Welcome to the Covid Economy, CNBC Make It's deep dive into how the coronavirus pandemic is impacting all areas of our lives, from food to housing, health care to small business. We're focusing on North Carolina, a swing state that has seen rapid economic growth — and growing inequality — since the last recession to learn how residents are weathering the economic consequences of this once-in-a-lifetime health crisis.
Cassandra Brooks isn't sure that she'll be able to make the payroll for her 17 employees this month.
"[The pandemic] has been a disaster for me," says Brooks, who owns Little Believers Academy, a day-care business with two locations in the Raleigh, North Carolina, suburbs.
Little Believers remained open during the state's stay-at-home mandate, caring for the children of first responders. But after fully reopening to all families at the end of May, the centers have been plagued by three positive cases of Covid-19.
"People are frightened to come back after that," Brooks says. "We're trying to build that trust back with families, to say, Hey, we are a safe place." But it's an uphill struggle.
With each positive case, the center had to shut down for about two weeks. Brooks hired outside professionals to perform full sanitization and deep clean procedures that cost $2,000 a pop. And that's after Brooks spent her savings installing air purifiers and a system that disinfects using UV light, as well as springing for costly upgrades to the buildings' HVAC systems after securing a PPP loan.
Enrollment remains stubbornly sluggish. Prior to the pandemic, Little Believers was at 95% capacity, with about 120 children enrolled between both locations. Today, enrollment levels sit at 40% at one location and right at 50% at the other — far below the revenue needed for Brooks to break even with her expenses.
"You're not really sure what's going to happen from day to day," Brooks says, admitting that she's currently operating her business at a loss. "Child care was barely making it anyway. Throw Covid on top of it, and it's suffocating."
Before the coronavirus pandemic hit in March, there were nearly 12 million children under the age of 5 enrolled in some type of child care nationwide, according to a Congressional report released late last month. The pandemic, however, forced about half of providers to shut down at some point during the last seven months and has left 1 in 5 child-care employees, about 214,000 people, out of work as of August.
Among child-care providers, enrollment continues to be down 67% on average across the country, according to a July survey by the National Association for the Education of Young Children, the latest data available. And yet about 90% of day cares and child-care centers are spending more on sanitation supplies and personal protective equipment.
Those precautions are not enough to quell some parents' fears, so they're keeping their children at home. Nearly 13% of parents report they were forced to quit their jobs or reduce their work hours due to a lack of child care, losing an average of one full work day a week.
That's the case for Durham-based Jessica Hope Murrell Berryman, who's father died from Covid-19 in April. The experience of losing her father took a huge emotional and mental toll on her and changed her family's outlook on the seriousness of the virus. "We just are not ready to put our children at risk," she says, adding that she'd rather take the financial hit. "Money won't replace my children."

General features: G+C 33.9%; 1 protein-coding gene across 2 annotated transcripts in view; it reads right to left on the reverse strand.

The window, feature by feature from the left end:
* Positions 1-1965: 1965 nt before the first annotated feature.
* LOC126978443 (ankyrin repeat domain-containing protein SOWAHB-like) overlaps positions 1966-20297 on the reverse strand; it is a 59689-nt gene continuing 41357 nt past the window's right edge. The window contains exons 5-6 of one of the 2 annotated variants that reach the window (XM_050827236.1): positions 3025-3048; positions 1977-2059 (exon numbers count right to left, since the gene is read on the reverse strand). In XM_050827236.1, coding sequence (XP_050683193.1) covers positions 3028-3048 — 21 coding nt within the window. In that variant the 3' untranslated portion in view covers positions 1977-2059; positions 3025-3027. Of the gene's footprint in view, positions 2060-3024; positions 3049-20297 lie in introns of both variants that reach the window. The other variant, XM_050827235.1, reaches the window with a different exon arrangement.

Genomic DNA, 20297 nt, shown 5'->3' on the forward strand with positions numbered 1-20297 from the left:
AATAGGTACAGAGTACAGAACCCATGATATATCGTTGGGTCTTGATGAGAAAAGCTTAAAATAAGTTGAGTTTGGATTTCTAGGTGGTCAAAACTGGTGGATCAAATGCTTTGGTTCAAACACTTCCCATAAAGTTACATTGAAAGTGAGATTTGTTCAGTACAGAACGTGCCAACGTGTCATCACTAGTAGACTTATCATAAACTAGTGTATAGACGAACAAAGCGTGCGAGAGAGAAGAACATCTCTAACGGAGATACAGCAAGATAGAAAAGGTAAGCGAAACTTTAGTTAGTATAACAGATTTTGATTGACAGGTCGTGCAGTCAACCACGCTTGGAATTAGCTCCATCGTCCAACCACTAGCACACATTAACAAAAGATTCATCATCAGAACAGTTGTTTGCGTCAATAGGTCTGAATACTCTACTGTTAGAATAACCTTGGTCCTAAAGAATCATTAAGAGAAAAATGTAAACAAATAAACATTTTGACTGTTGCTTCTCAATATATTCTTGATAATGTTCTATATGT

The mother of three — a 12-year-old daughter, 6-year-old daughter and 14-month-old son — is currently balancing her job at a hospital system with remote schooling and child care. Berryman and her husband have no plans to send their children back to school or day care in-person until there's a viable vaccine.
"Are we feeling the pinch and the pain of actually being at home with our children? Yes, we are. It is super difficult," Berryman says.
So how are they making it work? "Lots of wine. That sounds so bad, but it's so honest," Berryman says. While Berryman is able to work from home a few days a week, it's her husband who's taken on the bulk of the child-care responsibilities.
But Berryman thinks her husband might have been laid off from his job at a New York-based start-up in part because of those child-care duties. "He was let go from that job for a variety of reasons, but I think one of those reasons was performance," she says, adding the company required their sales team to hit call quotas, even though her husband was still getting deals done.
Still, Berryman says the family is getting by. "We're very fortunate to be in the situation that we're in," she says.
Other parents are not able, or willing, to keep their children at home. For Sarah Caldwell, 36, and her husband, balancing time for work and kids during the spring months while their child-care center was closed proved a major challenge.
"At some point, you start to feel like, I need to be doing more at work, but I need to be doing more with my kids," says Caldwell, who works as the development director for Raleigh-based nonprofit Note in the Pocket, which supplies clothing to children in need. "It was just really an emotional and mental pendulum swinging back and forth."
Caldwell says it came to the point where she felt they needed to start using day care again or one parent would have to quit their job, at least temporarily, and become a stay-at-home teacher. And Caldwell says she felt it would have fallen to her to stay home.
As soon as their Bright Horizons child-care center reopened in June, Caldwell and her husband made the decision to send their 3-year-old daughter and 5-year-old son. "We felt comfortable with the safety procedures that they had in place," Caldwell says. Their Bright Horizon center was open during the pandemic serving the children of essential workers and had developed good protocols.
As of the end of August, 90% of private child-care providers were open in North Carolina, says Michele Rivest, policy director at the NC Early Education Coalition. Yet despite parents like the Caldwells sending their children back, demand for child care across the state is still low, with providers reporting only about a 57% attendance rate on average.